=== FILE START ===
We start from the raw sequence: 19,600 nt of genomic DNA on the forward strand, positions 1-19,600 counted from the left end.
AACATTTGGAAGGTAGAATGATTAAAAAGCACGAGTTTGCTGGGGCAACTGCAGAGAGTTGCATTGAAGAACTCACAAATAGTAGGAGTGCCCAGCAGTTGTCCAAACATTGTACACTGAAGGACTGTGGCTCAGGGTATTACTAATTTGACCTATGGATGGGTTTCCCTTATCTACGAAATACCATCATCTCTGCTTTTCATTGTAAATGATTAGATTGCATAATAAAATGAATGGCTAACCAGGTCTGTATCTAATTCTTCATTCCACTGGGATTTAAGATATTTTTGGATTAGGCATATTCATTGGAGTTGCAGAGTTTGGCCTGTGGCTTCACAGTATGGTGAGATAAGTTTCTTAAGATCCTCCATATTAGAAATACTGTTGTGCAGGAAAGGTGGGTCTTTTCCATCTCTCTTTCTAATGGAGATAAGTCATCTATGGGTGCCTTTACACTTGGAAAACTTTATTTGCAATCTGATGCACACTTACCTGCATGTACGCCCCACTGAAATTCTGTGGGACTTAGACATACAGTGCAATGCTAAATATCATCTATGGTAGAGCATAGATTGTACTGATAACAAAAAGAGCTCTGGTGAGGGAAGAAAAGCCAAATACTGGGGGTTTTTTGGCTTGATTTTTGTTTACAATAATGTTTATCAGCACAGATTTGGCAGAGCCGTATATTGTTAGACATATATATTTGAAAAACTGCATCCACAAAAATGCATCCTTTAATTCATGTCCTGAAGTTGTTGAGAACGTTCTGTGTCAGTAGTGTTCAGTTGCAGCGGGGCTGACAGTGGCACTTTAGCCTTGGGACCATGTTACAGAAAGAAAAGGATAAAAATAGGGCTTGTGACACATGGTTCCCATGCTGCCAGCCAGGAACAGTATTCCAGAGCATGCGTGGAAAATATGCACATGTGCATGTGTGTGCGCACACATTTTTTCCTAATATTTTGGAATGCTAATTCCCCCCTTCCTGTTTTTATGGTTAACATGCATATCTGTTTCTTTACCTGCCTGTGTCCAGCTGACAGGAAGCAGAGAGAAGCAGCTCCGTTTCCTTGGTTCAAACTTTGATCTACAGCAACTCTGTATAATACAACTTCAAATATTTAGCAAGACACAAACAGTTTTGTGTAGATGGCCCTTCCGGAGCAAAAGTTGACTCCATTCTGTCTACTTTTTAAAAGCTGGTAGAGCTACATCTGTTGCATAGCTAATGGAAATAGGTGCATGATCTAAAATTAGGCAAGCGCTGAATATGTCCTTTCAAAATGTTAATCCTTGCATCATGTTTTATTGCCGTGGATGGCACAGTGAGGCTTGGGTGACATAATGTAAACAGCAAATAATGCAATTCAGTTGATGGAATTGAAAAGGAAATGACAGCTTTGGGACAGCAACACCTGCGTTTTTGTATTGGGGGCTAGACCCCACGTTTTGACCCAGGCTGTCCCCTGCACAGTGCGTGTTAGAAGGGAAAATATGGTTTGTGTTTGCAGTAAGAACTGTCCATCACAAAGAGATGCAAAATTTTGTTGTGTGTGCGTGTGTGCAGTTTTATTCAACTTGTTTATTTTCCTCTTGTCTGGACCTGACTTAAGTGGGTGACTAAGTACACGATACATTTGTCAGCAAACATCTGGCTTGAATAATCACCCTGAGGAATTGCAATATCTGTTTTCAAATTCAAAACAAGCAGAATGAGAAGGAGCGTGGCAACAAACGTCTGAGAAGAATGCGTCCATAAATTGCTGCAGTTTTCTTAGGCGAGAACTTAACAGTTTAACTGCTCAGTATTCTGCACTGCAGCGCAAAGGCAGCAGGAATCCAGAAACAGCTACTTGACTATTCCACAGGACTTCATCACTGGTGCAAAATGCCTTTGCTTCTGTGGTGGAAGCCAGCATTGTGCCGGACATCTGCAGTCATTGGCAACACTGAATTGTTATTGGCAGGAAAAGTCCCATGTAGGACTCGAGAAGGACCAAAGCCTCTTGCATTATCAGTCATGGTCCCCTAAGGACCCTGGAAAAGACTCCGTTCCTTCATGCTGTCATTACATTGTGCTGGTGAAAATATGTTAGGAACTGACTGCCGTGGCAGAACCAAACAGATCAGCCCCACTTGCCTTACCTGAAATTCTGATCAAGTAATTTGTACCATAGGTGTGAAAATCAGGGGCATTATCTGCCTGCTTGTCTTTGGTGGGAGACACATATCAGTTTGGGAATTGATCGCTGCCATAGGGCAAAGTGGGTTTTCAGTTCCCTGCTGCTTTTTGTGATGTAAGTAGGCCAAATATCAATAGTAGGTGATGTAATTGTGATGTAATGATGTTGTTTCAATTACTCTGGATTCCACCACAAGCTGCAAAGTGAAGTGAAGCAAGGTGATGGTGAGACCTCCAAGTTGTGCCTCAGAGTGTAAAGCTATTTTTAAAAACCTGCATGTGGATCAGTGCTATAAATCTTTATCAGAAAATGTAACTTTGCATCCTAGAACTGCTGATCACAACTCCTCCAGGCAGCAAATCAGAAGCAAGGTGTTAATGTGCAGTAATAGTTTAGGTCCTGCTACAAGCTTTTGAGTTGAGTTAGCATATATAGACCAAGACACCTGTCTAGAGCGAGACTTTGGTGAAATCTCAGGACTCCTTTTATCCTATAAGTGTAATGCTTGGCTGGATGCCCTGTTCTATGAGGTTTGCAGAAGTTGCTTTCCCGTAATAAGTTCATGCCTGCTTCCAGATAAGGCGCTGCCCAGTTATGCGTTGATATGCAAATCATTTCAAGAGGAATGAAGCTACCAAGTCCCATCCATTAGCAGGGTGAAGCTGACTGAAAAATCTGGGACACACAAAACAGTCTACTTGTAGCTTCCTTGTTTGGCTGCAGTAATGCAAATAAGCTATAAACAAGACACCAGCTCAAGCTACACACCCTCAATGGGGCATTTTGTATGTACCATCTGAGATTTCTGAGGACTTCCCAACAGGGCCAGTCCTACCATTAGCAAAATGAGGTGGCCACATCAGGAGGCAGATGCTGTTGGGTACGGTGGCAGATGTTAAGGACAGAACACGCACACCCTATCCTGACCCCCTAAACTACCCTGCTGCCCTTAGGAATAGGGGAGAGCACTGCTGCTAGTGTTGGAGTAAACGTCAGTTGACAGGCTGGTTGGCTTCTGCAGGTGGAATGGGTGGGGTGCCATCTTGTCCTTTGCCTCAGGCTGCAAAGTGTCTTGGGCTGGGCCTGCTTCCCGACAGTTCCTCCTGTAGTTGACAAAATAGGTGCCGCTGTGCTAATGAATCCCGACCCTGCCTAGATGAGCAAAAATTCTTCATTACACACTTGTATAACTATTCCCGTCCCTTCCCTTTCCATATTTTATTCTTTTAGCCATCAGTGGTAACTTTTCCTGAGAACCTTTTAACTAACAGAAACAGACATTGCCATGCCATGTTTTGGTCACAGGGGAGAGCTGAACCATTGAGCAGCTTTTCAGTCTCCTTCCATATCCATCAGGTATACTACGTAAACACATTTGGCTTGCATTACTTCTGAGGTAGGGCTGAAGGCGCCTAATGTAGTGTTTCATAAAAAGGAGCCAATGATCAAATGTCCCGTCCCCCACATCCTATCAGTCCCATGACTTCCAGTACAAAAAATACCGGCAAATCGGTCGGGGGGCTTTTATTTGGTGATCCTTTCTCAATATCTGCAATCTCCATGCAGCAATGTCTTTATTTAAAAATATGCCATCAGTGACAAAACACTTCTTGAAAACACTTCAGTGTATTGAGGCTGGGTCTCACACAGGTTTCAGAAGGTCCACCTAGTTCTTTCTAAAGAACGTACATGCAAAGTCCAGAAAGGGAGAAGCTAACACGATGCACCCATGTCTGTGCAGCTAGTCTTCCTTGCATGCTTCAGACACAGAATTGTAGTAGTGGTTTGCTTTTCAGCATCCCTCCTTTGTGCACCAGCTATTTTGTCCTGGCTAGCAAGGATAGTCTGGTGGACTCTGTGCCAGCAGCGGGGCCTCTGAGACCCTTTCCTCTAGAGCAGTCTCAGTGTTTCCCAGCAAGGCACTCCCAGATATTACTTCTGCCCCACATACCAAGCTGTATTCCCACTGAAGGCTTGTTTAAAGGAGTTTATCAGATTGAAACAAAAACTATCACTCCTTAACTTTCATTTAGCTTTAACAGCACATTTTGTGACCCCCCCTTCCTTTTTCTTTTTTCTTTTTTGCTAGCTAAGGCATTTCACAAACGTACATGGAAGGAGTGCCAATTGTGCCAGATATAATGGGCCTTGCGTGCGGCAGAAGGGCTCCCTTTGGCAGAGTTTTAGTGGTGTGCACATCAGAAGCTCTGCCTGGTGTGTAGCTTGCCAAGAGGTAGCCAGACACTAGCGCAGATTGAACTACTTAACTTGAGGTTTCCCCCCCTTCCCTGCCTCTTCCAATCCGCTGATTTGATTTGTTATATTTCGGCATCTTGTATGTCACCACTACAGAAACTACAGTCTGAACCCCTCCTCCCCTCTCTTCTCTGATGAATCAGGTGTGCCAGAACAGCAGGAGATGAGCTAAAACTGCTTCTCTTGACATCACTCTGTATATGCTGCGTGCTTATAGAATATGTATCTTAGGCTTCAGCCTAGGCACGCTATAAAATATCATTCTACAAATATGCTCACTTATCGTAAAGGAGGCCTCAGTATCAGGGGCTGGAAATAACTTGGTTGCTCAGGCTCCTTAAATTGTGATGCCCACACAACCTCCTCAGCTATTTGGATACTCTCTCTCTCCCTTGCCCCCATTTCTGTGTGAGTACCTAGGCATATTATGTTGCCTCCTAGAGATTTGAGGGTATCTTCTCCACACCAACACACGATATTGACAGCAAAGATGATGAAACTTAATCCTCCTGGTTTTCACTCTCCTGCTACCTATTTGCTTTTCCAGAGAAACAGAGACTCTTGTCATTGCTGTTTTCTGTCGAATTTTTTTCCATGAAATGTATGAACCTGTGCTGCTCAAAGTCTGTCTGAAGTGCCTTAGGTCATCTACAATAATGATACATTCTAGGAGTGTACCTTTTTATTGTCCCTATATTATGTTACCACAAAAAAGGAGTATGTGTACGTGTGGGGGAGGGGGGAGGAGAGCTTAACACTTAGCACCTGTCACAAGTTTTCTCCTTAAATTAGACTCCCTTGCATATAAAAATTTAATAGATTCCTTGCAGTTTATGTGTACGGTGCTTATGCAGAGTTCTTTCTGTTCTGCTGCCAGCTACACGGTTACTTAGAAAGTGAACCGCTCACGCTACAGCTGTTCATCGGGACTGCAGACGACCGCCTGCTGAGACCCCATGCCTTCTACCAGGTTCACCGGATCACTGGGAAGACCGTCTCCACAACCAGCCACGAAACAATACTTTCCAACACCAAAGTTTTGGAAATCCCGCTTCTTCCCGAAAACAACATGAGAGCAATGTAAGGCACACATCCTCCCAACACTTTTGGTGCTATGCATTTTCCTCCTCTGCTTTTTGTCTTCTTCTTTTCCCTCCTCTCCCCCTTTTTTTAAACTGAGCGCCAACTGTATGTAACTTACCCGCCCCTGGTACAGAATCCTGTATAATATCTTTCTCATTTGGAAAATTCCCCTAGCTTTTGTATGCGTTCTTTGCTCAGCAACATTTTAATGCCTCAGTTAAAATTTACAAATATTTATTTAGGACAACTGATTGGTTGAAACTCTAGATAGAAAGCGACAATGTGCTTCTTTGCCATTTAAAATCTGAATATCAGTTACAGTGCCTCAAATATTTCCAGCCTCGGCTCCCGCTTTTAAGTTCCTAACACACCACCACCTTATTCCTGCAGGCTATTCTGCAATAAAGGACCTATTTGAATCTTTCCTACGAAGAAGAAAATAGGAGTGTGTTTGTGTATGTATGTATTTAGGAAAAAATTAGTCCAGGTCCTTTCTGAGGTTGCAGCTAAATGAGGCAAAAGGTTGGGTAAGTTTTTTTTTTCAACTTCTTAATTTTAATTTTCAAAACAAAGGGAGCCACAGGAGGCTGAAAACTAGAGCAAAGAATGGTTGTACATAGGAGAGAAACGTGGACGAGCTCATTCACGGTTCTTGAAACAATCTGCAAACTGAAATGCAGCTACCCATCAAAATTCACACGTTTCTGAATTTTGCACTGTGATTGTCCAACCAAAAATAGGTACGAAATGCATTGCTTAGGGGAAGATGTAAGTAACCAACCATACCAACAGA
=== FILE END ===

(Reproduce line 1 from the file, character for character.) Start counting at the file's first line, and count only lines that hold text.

We start from the raw sequence: 19,600 nt of genomic DNA on the forward strand, positions 1-19,600 counted from the left end.